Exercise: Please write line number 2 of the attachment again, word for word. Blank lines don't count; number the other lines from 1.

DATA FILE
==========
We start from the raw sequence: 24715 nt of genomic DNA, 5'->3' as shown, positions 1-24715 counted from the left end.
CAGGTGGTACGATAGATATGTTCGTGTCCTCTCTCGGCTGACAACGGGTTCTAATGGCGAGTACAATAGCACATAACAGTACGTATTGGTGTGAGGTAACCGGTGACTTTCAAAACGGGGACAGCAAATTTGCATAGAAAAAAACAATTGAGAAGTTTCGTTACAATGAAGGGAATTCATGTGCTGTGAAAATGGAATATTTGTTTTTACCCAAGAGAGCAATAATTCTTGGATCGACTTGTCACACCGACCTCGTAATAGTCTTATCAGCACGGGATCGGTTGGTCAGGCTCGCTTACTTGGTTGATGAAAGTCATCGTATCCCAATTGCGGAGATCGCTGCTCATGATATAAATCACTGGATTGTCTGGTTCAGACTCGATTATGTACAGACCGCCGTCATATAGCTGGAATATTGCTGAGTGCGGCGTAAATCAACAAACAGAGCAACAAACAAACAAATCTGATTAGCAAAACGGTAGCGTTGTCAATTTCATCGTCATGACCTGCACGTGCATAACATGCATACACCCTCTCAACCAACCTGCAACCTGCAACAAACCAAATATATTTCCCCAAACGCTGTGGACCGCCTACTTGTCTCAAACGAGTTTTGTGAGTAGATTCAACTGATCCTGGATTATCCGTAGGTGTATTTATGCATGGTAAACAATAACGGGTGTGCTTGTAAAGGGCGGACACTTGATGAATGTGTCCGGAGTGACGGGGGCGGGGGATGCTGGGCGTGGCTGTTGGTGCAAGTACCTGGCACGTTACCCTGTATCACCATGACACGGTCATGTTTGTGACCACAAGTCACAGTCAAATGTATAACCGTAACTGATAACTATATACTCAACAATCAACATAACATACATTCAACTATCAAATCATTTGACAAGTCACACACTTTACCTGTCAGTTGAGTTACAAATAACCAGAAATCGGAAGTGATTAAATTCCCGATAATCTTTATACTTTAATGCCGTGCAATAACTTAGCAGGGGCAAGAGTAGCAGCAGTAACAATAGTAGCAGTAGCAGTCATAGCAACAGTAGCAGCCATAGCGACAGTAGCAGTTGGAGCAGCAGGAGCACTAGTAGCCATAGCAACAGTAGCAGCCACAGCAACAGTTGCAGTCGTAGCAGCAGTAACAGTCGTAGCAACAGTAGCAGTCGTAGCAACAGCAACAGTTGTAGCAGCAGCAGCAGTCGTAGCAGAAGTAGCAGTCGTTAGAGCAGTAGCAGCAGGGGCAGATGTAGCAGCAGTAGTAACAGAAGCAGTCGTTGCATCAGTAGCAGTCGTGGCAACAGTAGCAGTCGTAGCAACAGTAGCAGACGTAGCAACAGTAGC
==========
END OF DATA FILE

CAGGTGGTACGATAGATATGTTCGTGTCCTCTCTCGGCTGACAACGGGTTCTAATGGCGAGTACAATAGCACATAACAGTACGTATTGGTGTGAGGTAACCGGTGACTTTCAAAACGGGGACAGCAAATTTGCATAGAAAAAAACAATTGAGAAGTTTCGTTACAATGAAGGGAATTCATGTGCTGTGAAAATGGAATATTTGTTTTTACCCAAGAGAGCAATAATTCTTGGATCGACTTGTCACACCGACCTCGTAATAGTCTTATCAGCACGGGATCGGTTGGTCAGGCTCGCTTACTTGGTTGATGAAAGTCATCGTATCCCAATTGCGGAGATCGCTGCTCATGATATAAATCACTGGATTGTCTGGTTCAGACTCGATTATGTACAGACCGCCGTCATATAGCTGGAATATTGCTGAGTGCGGCGTAAATCAACAAACAGAGCAACAAACAAACAAATCTGATTAGCAAAACGGTAGCGTTGTCAATTTCATCGTCATGACCTGCACGTGCATAACATGCATACACCCTCTCAACCAACCTGCAACCTGCAACAAACCAAATATATTTCCCCAAACGCTGTGGACCGCCTACTTGTCTCAAACGAGTTTTGTGAGTAGATTCAACTGATCCTGGATTATCCGTAGGTGTATTTATGCATGGTAAACAATAACGGGTGTGCTTGTAAAGGGCGGACACTTGATGAATGTGTCCGGAGTGACGGGGGCGGGGGATGCTGGGCGTGGCTGTTGGTGCAAGTACCTGGCACGTTACCCTGTATCACCATGACACGGTCATGTTTGTGACCACAAGTCACAGTCAAATGTATAACCGTAACTGATAACTATATACTCAACAATCAACATAACATACATTCAACTATCAAATCATTTGACAAGTCACACACTTTACCTGTCAGTTGAGTTACAAATAACCAGAAATCGGAAGTGATTAAATTCCCGATAATCTTTATACTTTAATGCCGTGCAATAACTTAGCAGGGGCAAGAGTAGCAGCAGTAACAATAGTAGCAGTAGCAGTCATAGCAACAGTAGCAGCCATAGCGACAGTAGCAGTTGGAGCAGCAGGAGCACTAGTAGCCATAGCAACAGTAGCAGCCACAGCAACAGTTGCAGTCGTAGCAGCAGTAACAGTCGTAGCAACAGTAGCAGTCGTAGCAACAGCAACAGTTGTAGCAGCAGCAGCAGTCGTAGCAGAAGTAGCAGTCGTTAGAGCAGTAGCAGCAGGGGCAGATGTAGCAGCAGTAGTAACAGAAGCAGTCGTTGCATCAGTAGCAGTCGTGGCAACAGTAGCAGTCGTAGCAACAGTAGCAGACGTAGCAACAGTAGC